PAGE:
"In most cases," says attorney Richard C. Wills, "bankruptcy should be use as a last resort. I'd hope people would go for credit counseling as soon as they start falling behind on their bills."

Wills advises against using do-it-yourself kits and stresses the necessity of a competent lawyer. Most charge about $400, he says, and will accept payment in installments.

For information and help with credit problems or bankruptcy:

The Consumer Credit Counseling and Education Service of Greater Washington offers free or low-cost credit counseling. Phone: 638-6996.

The Consumer Help Bankruptcy Clinic at George Washington University provides legal assistance to District families with an income of $12,000 or less, for a cost of $15, plus the $60 filing fee. Phone: 676-4971.

Antioch School of Law Consumer Protection Clinic's Bankruptcy Division gives legal assistance to qualified low-income or unemployed individuals (preferably from the District) for a $15 fee, plus the $60 filing fee. Phone: 265-9500, Ext. 336.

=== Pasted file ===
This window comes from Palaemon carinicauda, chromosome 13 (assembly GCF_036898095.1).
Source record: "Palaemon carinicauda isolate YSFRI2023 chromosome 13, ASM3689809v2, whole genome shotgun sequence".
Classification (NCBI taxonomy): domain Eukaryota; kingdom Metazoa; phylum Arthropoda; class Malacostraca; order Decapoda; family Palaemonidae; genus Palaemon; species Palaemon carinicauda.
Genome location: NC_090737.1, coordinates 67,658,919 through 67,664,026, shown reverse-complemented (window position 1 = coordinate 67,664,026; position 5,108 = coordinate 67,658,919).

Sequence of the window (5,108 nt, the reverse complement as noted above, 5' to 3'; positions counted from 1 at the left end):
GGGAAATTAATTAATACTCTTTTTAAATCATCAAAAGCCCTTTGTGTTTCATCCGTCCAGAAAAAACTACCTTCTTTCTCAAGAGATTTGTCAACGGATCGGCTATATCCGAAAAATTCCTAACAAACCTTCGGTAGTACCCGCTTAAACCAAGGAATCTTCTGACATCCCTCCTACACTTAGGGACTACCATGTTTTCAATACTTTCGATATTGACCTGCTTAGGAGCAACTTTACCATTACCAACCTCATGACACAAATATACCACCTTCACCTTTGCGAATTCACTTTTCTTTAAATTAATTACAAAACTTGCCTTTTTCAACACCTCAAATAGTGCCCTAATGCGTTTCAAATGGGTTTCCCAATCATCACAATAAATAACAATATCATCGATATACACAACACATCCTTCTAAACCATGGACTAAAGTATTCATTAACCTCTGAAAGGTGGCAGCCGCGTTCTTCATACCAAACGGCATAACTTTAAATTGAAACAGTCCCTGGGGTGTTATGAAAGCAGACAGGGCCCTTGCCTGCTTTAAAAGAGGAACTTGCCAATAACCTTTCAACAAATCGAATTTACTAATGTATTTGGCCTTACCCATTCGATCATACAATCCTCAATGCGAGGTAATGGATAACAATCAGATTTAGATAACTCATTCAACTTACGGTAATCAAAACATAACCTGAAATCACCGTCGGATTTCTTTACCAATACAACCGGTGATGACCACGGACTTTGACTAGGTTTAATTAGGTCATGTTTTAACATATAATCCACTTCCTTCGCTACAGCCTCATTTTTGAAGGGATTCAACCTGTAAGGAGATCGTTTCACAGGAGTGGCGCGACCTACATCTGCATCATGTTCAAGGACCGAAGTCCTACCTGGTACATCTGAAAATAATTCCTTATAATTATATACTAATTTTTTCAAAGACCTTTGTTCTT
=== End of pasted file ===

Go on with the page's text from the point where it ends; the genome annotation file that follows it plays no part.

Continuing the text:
The American Bankruptcy Council will send a free "consumer guide to bankruptcy." Write 2525 Van Ness Ave., San Francisco, Calif. 94109.

The American Bar Association's booklet "Your Guide to Consumer Credit and Bankruptcy" is available by sending $1 to the American Bar Association, 1155 East 60th Street, Chicago, Ill. 60637.

The National Consumer Finance Association's "Guide to the Bankruptcy Act of 1978" is available for $2.50 from their office at 1000 16th St. NW, Washington, D.C. 20036.